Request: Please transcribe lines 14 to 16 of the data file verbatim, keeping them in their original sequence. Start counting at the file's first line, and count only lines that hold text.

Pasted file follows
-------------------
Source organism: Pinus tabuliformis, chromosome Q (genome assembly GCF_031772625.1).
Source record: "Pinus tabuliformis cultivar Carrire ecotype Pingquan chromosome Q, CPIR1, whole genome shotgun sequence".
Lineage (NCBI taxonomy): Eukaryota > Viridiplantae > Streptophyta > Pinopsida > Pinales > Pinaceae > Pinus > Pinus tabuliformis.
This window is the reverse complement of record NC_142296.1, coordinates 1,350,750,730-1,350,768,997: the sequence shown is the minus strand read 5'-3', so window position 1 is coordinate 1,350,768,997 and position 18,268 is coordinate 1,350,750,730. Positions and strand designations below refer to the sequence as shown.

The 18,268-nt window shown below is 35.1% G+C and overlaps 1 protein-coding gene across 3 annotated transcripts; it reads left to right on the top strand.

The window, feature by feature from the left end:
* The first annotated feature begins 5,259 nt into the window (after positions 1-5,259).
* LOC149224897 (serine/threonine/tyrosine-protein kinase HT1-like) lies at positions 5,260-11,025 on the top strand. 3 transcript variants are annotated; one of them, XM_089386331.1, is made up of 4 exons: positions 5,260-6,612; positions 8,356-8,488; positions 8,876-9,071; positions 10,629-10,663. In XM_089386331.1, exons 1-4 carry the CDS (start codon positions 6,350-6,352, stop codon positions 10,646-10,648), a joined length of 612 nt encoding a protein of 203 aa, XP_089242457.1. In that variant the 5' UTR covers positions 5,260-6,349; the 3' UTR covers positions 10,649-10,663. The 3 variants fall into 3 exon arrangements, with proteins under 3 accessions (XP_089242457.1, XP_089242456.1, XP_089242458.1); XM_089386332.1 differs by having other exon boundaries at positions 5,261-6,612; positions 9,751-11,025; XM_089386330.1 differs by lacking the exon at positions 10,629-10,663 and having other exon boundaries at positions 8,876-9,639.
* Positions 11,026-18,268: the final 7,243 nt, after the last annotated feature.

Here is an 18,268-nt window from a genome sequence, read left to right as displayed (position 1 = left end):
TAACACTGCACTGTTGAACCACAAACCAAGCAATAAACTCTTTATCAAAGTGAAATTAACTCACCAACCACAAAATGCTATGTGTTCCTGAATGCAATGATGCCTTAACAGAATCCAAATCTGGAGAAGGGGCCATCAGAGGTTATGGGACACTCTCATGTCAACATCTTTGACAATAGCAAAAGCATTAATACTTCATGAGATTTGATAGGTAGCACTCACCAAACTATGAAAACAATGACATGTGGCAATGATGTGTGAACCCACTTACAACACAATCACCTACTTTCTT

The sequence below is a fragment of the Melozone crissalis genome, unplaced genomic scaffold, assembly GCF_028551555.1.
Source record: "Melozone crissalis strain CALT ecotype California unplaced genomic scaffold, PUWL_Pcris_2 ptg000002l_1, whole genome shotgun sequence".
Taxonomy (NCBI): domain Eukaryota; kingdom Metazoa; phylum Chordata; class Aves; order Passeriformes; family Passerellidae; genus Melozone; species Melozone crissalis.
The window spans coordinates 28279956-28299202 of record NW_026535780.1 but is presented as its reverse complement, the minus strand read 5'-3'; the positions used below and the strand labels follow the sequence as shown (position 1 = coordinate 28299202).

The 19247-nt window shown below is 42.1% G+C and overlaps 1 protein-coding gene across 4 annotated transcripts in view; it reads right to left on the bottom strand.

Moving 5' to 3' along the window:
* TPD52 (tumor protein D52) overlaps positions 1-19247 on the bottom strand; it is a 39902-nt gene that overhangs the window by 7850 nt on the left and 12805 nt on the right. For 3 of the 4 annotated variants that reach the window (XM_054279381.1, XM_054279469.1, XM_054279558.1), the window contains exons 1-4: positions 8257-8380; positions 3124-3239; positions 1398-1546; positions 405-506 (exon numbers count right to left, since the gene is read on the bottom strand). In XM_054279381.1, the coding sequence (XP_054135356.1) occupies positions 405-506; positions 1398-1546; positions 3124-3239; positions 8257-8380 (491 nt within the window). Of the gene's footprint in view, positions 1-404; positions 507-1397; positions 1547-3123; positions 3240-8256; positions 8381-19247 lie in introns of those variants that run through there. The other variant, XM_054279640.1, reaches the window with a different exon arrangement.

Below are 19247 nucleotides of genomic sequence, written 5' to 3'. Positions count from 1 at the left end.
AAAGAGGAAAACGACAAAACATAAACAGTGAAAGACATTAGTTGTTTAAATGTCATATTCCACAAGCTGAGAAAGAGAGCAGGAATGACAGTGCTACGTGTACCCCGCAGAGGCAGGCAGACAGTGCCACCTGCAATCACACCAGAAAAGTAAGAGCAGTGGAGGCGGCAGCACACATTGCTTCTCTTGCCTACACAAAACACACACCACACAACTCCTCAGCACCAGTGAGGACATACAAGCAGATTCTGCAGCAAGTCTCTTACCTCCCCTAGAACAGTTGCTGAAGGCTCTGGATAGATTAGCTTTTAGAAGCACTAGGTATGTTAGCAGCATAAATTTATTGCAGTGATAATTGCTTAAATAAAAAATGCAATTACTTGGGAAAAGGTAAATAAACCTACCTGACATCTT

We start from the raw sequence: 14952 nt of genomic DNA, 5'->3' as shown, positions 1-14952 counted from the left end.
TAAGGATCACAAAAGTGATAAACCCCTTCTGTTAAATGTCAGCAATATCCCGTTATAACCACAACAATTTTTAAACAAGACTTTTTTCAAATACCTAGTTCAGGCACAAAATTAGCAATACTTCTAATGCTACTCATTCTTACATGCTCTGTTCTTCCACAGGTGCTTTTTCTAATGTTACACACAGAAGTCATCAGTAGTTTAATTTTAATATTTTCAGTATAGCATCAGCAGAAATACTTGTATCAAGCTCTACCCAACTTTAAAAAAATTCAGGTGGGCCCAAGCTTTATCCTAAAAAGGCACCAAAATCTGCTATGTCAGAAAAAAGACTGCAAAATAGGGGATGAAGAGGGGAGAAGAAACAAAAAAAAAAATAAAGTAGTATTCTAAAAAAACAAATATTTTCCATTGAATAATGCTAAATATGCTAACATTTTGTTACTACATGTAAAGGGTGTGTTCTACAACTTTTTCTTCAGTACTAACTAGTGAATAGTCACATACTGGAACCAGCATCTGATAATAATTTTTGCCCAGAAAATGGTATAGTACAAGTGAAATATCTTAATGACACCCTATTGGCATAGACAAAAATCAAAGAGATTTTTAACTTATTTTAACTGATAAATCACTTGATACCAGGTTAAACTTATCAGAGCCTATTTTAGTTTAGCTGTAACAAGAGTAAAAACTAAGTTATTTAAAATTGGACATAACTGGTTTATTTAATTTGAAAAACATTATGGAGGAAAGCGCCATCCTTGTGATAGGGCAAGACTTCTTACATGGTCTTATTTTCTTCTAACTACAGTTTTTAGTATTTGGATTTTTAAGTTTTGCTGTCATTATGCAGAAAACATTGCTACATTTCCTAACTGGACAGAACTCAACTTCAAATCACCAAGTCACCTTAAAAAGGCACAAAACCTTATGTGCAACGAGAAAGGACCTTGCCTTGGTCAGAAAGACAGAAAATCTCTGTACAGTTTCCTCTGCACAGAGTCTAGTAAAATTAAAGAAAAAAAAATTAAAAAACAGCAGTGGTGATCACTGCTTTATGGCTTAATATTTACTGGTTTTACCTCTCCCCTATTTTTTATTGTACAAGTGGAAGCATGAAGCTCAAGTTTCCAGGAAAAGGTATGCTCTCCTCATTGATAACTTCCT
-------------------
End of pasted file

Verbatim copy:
Taxonomy (NCBI): domain Eukaryota; kingdom Metazoa; phylum Chordata; class Aves; order Passeriformes; family Passerellidae; genus Melozone; species Melozone crissalis.
The window spans coordinates 28279956-28299202 of record NW_026535780.1 but is presented as its reverse complement, the minus strand read 5'-3'; the positions used below and the strand labels follow the sequence as shown (position 1 = coordinate 28299202).

The 19247-nt window shown below is 42.1% G+C and overlaps 1 protein-coding gene across 4 annotated transcripts in view; it reads right to left on the bottom strand.